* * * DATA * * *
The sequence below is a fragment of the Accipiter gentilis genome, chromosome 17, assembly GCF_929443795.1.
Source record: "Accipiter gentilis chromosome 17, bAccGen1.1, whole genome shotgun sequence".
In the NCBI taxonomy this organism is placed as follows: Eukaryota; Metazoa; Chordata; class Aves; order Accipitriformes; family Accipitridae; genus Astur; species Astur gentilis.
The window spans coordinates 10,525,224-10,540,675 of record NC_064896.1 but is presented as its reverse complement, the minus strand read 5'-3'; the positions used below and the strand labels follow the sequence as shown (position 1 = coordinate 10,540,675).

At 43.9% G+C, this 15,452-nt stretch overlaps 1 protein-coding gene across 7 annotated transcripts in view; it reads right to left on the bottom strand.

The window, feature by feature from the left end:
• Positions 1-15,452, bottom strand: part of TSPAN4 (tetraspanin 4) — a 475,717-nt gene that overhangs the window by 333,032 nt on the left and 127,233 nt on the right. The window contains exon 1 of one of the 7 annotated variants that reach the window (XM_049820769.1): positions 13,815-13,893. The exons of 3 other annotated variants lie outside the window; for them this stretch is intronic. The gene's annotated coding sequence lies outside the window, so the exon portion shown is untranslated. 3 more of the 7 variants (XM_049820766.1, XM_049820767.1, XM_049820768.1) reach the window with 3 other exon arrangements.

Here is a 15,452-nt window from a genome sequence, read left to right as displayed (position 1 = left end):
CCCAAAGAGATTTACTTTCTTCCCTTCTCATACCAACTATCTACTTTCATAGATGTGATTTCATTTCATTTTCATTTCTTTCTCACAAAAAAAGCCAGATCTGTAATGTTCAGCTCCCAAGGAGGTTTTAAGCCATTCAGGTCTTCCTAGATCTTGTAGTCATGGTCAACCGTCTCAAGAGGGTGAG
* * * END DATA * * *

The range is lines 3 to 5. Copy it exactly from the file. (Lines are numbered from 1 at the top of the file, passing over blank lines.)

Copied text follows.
In the NCBI taxonomy this organism is placed as follows: Eukaryota; Metazoa; Chordata; class Aves; order Accipitriformes; family Accipitridae; genus Astur; species Astur gentilis.
The window spans coordinates 10,525,224-10,540,675 of record NC_064896.1 but is presented as its reverse complement, the minus strand read 5'-3'; the positions used below and the strand labels follow the sequence as shown (position 1 = coordinate 10,540,675).

At 43.9% G+C, this 15,452-nt stretch overlaps 1 protein-coding gene across 7 annotated transcripts in view; it reads right to left on the bottom strand.